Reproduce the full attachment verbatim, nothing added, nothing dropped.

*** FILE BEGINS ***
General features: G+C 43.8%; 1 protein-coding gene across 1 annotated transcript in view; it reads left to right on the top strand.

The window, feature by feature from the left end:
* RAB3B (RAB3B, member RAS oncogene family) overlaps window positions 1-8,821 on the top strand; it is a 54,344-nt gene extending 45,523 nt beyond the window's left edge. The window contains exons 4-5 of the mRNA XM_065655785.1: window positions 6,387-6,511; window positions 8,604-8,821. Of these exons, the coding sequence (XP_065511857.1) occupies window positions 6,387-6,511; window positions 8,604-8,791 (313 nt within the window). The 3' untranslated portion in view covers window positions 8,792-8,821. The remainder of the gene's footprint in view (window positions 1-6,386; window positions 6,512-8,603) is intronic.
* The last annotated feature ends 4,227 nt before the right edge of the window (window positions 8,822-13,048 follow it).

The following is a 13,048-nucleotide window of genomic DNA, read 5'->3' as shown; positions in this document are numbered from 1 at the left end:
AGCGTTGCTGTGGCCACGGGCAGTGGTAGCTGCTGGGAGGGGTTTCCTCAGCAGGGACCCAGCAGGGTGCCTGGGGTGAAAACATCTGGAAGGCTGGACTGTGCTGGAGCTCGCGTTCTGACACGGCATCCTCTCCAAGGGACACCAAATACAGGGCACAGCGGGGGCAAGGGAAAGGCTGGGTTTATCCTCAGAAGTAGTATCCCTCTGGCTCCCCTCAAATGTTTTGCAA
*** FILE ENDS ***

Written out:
General features: G+C 43.8%; 1 protein-coding gene across 1 annotated transcript in view; it reads left to right on the top strand.

The window, feature by feature from the left end:
* RAB3B (RAB3B, member RAS oncogene family) overlaps window positions 1-8,821 on the top strand; it is a 54,344-nt gene extending 45,523 nt beyond the window's left edge. The window contains exons 4-5 of the mRNA XM_065655785.1: window positions 6,387-6,511; window positions 8,604-8,821. Of these exons, the coding sequence (XP_065511857.1) occupies window positions 6,387-6,511; window positions 8,604-8,791 (313 nt within the window). The 3' untranslated portion in view covers window positions 8,792-8,821. The remainder of the gene's footprint in view (window positions 1-6,386; window positions 6,512-8,603) is intronic.
* The last annotated feature ends 4,227 nt before the right edge of the window (window positions 8,822-13,048 follow it).

The following is a 13,048-nucleotide window of genomic DNA, read 5'->3' as shown; positions in this document are numbered from 1 at the left end:
AGCGTTGCTGTGGCCACGGGCAGTGGTAGCTGCTGGGAGGGGTTTCCTCAGCAGGGACCCAGCAGGGTGCCTGGGGTGAAAACATCTGGAAGGCTGGACTGTGCTGGAGCTCGCGTTCTGACACGGCATCCTCTCCAAGGGACACCAAATACAGGGCACAGCGGGGGCAAGGGAAAGGCTGGGTTTATCCTCAGAAGTAGTATCCCTCTGGCTCCCCTCAAATGTTTTGCAA